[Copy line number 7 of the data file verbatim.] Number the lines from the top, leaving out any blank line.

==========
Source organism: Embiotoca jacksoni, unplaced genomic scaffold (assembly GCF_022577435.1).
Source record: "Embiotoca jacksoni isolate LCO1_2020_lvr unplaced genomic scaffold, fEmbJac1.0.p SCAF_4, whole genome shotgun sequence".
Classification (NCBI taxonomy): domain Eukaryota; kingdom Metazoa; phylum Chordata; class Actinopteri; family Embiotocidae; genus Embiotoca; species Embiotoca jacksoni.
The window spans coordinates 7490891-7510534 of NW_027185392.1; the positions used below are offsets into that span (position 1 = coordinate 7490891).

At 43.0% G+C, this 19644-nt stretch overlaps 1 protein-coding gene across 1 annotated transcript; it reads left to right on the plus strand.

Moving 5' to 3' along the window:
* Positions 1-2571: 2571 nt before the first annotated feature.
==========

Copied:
* Positions 1-2571: 2571 nt before the first annotated feature.